The Hybrid Electric Jeep Wrangler is on the Horizon

Jeep is calling it the Wrangler 4xe, and according to them, it will be the “most technically advanced and eco-friendly Wrangler ever,” but it’s not the first hybrid from Jeep. The Renegade 4xe and Compass 4xe models, which were introduced in Geneva last year, already arrived in Europe this summer. Fiat Chrysler Auto says that we can expect to see the new Wrangler 4xe hit China, Europe, and the United States in early 2021.

 

Jeep Wrangler 4xe at a Glance

The Jeep Wrangler 4xe is a hybrid plug-in that can deliver up to 25 miles of emissions-free driving. Critics may scoff at the (very) modest electric-only range, but for urban commuters, the overall fuel-economy offered by Wrangler 4xe seems to address the concerns of daily driving while still offering fun and capability on the trails. In the coming years, all Jeep nameplates will see the addition of a 4xe (electrified) version.

 

“Our Jeep 4xe vehicles will be the most efficient, responsible and capable that the brand has ever created,” said Christian Meunier, Global President of Jeep Brand – FCA. “We are committed to make Jeep the greenest SUV brand. The electrification of the Jeep lineup will allow commuters to travel solely on electric power, delivering an efficient and fun on-road experience and offering an ability to enjoy even more Jeep capability off-road in nearly complete silence.”

The Wrangler 4xe’s drivetrain is comprised of two electric motors that complement its 2.0-liter turbocharged I-4 engine (w/TorqueFlite eight-speed automatic transmission). This combination of traditional IC and electric power will deliver as much as 50 mpg (equivalent) fuel economy, while also offering a fully electric mode for shorter trips.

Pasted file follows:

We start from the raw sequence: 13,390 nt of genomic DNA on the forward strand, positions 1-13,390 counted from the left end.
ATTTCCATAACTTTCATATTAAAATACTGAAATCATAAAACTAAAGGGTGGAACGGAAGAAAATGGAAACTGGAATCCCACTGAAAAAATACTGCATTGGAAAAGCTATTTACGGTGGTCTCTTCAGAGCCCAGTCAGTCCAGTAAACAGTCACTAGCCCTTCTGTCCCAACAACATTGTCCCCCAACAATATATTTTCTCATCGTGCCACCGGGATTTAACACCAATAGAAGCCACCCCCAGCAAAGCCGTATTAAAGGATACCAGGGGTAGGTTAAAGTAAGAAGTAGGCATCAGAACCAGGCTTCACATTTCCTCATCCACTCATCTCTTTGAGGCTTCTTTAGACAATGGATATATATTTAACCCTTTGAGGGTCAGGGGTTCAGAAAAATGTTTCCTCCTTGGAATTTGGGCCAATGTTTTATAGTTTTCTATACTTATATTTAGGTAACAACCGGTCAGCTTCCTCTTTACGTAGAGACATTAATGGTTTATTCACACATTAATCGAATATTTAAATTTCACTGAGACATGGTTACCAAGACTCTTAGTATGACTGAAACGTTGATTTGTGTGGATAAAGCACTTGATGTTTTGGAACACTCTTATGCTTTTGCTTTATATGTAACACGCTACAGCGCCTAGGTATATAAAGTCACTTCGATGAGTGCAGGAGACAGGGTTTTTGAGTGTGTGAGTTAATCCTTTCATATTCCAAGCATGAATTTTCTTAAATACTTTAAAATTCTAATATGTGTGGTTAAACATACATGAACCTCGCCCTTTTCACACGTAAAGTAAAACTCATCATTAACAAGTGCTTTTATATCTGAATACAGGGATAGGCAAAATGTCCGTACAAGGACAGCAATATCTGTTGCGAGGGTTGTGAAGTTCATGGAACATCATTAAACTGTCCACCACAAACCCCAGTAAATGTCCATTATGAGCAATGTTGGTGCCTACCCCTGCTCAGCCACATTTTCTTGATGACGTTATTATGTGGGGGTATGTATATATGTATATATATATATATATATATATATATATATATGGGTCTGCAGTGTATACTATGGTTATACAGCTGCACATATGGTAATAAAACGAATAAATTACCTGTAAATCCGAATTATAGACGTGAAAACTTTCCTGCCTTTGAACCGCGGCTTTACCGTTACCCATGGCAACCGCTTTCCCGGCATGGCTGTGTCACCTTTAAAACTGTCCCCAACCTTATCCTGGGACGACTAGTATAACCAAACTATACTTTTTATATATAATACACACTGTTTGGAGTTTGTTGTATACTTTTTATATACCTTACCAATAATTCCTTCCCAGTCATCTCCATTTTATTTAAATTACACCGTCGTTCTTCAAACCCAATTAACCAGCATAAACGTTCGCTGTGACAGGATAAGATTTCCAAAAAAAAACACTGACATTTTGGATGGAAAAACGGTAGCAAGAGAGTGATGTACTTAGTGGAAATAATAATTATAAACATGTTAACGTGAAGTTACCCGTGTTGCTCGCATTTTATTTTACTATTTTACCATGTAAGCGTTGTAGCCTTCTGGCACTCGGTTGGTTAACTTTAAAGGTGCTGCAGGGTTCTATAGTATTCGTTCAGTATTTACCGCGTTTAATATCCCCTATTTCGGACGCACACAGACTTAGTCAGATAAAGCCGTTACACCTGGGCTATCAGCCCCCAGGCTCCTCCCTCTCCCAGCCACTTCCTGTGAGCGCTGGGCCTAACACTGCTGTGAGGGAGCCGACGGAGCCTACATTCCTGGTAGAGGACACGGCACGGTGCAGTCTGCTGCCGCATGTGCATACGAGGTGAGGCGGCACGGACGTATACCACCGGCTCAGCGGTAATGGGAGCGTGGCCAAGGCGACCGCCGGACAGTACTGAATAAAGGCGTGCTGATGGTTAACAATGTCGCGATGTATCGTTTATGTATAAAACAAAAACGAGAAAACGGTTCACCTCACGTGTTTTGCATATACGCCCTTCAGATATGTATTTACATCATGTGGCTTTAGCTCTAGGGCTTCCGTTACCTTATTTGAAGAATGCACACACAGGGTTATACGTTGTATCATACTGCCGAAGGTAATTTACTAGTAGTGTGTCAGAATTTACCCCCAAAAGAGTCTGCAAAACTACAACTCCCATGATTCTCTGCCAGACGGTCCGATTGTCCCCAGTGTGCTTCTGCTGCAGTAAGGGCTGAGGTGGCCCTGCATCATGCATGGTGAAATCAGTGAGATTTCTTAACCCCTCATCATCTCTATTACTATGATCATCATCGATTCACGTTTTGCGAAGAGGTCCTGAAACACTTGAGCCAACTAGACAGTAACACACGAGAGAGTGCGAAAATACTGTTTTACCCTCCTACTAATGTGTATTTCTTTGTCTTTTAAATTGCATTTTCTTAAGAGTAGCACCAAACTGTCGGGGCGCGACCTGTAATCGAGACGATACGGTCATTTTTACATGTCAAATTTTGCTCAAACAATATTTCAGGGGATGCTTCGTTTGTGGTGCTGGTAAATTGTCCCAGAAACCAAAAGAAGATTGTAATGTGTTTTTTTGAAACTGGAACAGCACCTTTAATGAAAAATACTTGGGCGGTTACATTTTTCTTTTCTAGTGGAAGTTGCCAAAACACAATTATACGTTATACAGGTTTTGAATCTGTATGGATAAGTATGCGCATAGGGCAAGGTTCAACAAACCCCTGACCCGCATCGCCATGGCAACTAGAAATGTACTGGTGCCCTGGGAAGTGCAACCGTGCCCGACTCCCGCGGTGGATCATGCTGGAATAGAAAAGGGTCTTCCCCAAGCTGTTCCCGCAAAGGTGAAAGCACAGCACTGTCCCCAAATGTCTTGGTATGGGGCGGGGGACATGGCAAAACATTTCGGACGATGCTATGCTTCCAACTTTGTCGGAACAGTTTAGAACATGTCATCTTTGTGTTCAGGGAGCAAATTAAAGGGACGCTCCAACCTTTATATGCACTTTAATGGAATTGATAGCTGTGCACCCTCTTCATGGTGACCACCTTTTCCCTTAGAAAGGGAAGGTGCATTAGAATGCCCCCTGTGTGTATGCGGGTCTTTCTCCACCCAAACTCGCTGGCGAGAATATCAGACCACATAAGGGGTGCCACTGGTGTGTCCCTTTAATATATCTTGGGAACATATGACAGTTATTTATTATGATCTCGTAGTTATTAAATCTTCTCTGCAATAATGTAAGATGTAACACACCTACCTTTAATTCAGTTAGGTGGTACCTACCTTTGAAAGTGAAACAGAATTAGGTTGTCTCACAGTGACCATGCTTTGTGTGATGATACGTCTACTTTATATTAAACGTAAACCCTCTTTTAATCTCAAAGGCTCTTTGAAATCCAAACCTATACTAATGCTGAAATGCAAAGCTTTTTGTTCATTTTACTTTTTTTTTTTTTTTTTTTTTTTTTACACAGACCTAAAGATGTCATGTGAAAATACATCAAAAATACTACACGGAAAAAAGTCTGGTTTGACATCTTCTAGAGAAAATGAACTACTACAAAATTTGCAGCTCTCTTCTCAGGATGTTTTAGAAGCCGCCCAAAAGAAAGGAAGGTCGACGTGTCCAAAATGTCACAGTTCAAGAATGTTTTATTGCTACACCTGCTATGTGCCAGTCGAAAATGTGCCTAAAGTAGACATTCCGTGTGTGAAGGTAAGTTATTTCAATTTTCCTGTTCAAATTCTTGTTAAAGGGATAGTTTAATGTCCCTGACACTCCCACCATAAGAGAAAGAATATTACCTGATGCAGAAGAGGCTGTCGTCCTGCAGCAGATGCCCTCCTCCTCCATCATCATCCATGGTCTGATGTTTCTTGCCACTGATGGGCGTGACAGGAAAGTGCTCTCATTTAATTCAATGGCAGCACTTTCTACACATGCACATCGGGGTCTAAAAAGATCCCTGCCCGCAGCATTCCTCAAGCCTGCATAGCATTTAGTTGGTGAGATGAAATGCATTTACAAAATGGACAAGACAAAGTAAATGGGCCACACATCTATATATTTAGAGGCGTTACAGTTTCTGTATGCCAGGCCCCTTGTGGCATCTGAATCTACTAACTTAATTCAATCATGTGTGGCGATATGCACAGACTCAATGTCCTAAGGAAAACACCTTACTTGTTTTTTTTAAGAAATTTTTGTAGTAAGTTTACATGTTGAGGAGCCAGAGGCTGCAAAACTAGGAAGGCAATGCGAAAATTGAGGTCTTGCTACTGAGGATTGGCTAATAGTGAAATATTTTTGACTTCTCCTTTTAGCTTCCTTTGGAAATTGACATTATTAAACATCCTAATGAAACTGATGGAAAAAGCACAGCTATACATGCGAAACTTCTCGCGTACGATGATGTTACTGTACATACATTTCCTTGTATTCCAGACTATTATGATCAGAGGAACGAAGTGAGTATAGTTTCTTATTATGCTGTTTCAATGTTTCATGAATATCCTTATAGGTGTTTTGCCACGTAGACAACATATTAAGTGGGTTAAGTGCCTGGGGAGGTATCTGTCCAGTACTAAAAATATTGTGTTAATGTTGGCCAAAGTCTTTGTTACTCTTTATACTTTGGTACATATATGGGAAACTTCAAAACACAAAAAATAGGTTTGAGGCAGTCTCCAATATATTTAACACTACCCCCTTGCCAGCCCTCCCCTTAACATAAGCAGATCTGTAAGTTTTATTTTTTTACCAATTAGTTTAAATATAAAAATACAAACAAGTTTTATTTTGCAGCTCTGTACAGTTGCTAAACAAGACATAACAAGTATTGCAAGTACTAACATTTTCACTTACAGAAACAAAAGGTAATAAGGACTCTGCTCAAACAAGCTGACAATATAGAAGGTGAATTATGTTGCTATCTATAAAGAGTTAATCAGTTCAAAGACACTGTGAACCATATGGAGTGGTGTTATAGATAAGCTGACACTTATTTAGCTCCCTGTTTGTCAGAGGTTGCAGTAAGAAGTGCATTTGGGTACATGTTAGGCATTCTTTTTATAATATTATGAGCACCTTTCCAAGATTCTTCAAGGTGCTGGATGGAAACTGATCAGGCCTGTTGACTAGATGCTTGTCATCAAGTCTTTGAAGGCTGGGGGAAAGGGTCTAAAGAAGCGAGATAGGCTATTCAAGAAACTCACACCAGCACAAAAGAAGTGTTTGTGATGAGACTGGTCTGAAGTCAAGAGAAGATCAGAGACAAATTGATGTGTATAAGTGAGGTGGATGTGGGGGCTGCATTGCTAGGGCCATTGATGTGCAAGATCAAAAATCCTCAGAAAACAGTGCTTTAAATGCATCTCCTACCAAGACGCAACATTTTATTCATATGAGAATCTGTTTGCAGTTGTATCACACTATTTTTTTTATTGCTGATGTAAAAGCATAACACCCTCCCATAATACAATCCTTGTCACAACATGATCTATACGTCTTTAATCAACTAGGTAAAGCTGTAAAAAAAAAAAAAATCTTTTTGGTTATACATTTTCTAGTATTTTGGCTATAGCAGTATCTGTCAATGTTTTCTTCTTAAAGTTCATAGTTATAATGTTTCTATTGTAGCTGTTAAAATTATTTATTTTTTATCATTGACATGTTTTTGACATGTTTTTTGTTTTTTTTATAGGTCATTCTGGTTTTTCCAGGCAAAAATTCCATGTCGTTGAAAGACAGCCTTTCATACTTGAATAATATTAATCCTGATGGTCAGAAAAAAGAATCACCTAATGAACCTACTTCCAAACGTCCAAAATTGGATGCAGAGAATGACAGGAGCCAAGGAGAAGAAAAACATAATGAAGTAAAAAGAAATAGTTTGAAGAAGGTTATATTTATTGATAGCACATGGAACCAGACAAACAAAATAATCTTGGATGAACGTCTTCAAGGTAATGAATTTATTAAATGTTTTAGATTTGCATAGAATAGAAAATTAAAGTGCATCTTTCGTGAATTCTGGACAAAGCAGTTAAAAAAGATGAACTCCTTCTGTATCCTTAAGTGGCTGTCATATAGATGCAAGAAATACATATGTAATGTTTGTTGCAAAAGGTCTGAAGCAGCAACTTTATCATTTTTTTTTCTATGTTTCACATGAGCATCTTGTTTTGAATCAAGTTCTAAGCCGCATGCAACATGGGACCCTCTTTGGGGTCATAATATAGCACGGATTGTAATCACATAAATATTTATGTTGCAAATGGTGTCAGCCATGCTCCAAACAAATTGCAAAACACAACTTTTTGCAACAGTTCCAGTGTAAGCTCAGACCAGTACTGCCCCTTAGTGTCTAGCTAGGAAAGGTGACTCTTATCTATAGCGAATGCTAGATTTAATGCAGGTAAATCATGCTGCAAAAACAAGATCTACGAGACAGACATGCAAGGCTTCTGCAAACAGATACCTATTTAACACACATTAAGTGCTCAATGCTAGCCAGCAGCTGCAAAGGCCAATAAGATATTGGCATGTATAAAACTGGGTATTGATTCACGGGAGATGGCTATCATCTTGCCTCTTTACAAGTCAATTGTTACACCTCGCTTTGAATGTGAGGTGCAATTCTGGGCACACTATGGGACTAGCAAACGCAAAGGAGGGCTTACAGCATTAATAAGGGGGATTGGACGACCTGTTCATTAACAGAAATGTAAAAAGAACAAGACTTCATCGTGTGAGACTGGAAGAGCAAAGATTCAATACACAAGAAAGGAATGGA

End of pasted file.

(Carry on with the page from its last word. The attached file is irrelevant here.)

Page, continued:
A Closer Look at Wrangler 4xe’s Power

The twin electric motors in the hybrid Wrangler are powered by a 400-volt, 17-kWh, 96-cell lithium-ion, nickel manganese cobalt battery bank which, in combination with the turbo-charged 4-cylinder engine, can deliver an impressive 375 horsepower (280 kW) and 470 lb.-ft. (637 N•m) of torque. “The high-tech, direct-injection engine uses a twin-scroll, low-inertia turbocharger mounted directly to the cylinder head, along with a dedicated cooling circuit for the turbocharger, intake air and throttle body for exceptional responsiveness, performance and fuel efficiency.”

 

For those of you interested in the specifics of how Jeep makes the electric and IC power plants play nicely, here’s how it works:

“A high-voltage, liquid-cooled motor generator unit mounts at the front of the engine, replacing the conventional alternator. A robust belt connects the motor generator to the engine crankshaft pulley. The motor generator spins the engine for nearly seamless, fuel-saving, start-stop operation and generates electricity for the battery pack. The Wrangler 4xe does not use a conventional 12-volt starter motor. The Wrangler 4xe is equipped with a 12-volt battery to run accessories.